No.14: 豪華肉三種!!濃厚味噌(Gouka Niku-Sansyu!! Noukou-Miso)【コラボ 札幌麺匠(Sapporo Men-Syou) × 東京スタイルみそらーめん ど・みそ】Original ramen for Tokyo Ramen Show 2014. Average: 3.125
Mu: The broth has a rich miso taste with tonkotsu. I think this is too strong.
Me: This tastes straight like instant noodles out a packet – it activated vague memories from when, age 11, I bought my first (and hopefully) last Pot Noodle. So if you like that nice artificial flavour, this is for you. It’s made by a corporation rather than a restaurant so no surprises!
No.13: 大分佐伯ラーメン(Oita-Saeki Ramen【佐伯ラーメン愛好家(Saeki ramen Aikouka) from Oita, Kyushu. Average: 7
Mu: Kyushu pure tonkotsu ramen.
Me: Tonkotsu ramen is my absolute favourite. I originally thought the broth of this was a little too light, but the pork is melt-in-the-mouth delicious, the noodles were pleasantly firm, and I just thought the whole dish came together rather successfully.
No.18 完全無敵の味噌ラーメン(Kanzen Muteki no MISO Ramen【信州麺友会(Sinsyuu-Menyuukai) from Sinsyuu (Nagano). Average: 4
Mu: The broth is MISO with milk. “Sanzoku-yaki”, which is big fried chicken, is put on the ramen.
Me: That was some succulent fried chicken! But the broth was a catastrophe. The miso and the garlic were fighting for attention and my tongue just recoiled in confusion.
No. 6 福島鶏白湯(Fukuoka Pai-Tan-Men)【福島ラーメン組っ！獅子奮迅隊(Fukushima ramen Gumi! Shishi-funjin-tai) from Fukushima,Tohoku. Average: 7.75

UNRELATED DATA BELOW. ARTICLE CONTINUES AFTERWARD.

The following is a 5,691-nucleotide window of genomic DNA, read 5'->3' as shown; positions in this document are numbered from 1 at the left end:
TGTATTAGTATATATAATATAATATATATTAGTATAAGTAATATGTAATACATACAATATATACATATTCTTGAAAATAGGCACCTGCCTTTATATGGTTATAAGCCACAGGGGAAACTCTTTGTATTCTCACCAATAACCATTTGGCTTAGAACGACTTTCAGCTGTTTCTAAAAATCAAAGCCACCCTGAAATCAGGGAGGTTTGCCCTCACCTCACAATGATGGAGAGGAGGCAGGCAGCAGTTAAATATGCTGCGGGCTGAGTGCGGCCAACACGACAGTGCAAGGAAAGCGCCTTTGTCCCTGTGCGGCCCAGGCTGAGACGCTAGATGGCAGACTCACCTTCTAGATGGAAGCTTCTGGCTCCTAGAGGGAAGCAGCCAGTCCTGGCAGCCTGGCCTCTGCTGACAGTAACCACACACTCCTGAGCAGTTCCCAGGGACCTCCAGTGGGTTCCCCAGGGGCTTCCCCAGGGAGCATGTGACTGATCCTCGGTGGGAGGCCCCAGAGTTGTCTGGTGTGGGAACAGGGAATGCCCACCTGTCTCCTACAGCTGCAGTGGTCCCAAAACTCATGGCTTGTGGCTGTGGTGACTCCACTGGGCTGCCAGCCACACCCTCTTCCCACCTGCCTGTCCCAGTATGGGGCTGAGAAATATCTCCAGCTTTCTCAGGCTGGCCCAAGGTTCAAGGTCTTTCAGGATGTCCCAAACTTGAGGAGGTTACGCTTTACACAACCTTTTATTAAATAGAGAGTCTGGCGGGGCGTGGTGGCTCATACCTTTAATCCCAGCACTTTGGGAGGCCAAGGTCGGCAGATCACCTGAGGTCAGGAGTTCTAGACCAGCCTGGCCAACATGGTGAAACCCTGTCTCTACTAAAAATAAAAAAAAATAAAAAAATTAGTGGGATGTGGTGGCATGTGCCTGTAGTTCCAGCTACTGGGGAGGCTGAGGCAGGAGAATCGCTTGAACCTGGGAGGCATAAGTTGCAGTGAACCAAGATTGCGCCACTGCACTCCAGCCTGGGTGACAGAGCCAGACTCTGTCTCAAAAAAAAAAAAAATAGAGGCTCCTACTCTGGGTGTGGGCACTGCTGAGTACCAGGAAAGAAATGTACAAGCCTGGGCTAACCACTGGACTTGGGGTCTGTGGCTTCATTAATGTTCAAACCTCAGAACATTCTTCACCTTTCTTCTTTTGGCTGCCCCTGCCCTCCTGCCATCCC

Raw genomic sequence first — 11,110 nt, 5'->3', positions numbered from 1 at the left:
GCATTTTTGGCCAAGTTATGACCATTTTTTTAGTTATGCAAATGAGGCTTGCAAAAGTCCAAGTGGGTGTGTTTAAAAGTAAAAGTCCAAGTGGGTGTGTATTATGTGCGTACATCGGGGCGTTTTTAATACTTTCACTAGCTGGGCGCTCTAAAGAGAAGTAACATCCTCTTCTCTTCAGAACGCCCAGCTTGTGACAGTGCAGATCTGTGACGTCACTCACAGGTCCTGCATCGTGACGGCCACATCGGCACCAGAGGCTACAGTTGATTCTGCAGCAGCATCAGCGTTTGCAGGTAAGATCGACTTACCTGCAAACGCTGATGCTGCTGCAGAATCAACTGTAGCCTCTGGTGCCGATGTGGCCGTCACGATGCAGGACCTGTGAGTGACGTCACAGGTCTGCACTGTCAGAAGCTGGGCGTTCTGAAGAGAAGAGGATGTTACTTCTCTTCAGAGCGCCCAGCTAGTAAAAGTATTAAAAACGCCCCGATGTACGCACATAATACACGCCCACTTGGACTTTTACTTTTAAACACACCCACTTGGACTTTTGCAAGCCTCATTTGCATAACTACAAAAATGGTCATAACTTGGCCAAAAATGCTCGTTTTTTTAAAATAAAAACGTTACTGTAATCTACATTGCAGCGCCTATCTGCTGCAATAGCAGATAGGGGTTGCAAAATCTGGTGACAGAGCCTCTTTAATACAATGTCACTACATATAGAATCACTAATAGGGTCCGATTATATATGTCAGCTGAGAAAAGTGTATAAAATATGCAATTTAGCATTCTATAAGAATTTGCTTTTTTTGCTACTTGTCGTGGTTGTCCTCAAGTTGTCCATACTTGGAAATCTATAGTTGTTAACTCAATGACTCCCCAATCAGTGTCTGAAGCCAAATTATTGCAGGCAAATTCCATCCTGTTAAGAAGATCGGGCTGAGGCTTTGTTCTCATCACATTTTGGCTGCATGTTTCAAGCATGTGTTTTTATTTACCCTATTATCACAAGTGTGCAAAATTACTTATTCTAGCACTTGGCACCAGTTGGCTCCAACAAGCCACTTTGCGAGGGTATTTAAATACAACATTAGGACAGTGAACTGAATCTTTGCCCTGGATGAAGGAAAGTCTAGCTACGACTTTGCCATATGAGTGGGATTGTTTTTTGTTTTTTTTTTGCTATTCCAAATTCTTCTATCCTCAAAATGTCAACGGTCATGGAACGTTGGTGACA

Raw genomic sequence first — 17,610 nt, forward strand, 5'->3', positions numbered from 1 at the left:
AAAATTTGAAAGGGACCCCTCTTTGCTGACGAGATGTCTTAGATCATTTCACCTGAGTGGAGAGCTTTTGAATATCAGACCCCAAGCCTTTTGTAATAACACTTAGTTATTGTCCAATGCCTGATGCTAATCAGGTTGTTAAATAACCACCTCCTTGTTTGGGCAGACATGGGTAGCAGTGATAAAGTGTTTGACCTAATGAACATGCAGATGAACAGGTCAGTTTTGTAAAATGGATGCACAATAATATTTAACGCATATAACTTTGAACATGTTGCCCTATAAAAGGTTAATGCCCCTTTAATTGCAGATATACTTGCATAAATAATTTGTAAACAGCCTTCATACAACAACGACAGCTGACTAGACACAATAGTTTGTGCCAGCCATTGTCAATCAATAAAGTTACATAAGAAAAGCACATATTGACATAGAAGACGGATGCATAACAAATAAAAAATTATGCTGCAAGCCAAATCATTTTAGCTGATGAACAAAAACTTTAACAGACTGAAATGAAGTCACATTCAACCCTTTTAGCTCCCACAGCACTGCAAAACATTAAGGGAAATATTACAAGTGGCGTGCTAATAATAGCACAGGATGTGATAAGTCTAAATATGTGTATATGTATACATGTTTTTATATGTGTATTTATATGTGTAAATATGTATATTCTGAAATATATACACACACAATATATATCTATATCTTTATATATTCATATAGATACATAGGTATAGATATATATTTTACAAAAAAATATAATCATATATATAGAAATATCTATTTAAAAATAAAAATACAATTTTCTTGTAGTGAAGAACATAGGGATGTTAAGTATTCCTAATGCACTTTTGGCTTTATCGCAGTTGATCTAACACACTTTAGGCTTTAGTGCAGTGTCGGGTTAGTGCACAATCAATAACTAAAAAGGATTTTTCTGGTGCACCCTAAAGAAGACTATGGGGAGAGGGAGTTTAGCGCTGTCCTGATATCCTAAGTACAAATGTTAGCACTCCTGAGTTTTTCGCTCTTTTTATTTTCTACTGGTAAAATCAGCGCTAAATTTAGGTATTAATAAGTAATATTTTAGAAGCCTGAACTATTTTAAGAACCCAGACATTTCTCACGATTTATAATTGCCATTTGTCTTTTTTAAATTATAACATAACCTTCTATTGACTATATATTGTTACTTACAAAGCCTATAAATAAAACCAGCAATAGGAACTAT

Mu: The broth is pure chicken. I think it’s ramen with a light taste but not too light. おいしい！(Delicious!)
Me: The topping was nothing to write home about but the broth was tasty – it just lacked a certain oomph in my opinion.
No.16 埼玉焦がし醤油ラーメン 2014(Saitama Kogashi-Syouyu Ramen【彩岩軍団(Sai Rock Gundan】from Saitama, Kanto. Average: 7
Mu: The broth is burned soy sauce. The performance with big fire at the finish of cooking is impressive!
Me: Yes, the setting it on fire is really impressive. I just sneakily revised my score up from 7 to 7.5. Every single ingredient in this ramen is delicious as the smoky, burned soy taste gives everything a lovely flavour. The trouble is that it’s so potent that it becomes overpowering. I found the broth to be undrinkable after just a few sips and I’m a ramen broth drinker – so for me, this ramen requires a different approach: you have to go for the dip and slurp, rather than the slurp and glug!
The winner, then, is the all chicken broth ramen Fukuoka Pai-Tan-Men from Fukuoka! Fukuoka is considered the birth place of Japanese tonkotsu ramen so it’s interesting to see it’s living up to it’s reputation here but evolving away from the traditional pork broth.
For dessert, there was Gari Gari Kun – this cheerful cartoon boy who brings you ice lollies on sticks! I got the milk and azuki bean flavour one – which was like a Japanese Mini Milk (remember those, kids?) and was nowhere near as sickly and artificial as I thought it’d be! And once you have consumed the vast quantities of salt – as is inevitable when it comes to ramen – you’ll really, really, appreciate something sweet!
Round Two of the Ramen Festival begins tomorrow, with 20 different traders tending to your noodly needs. Don’t miss out.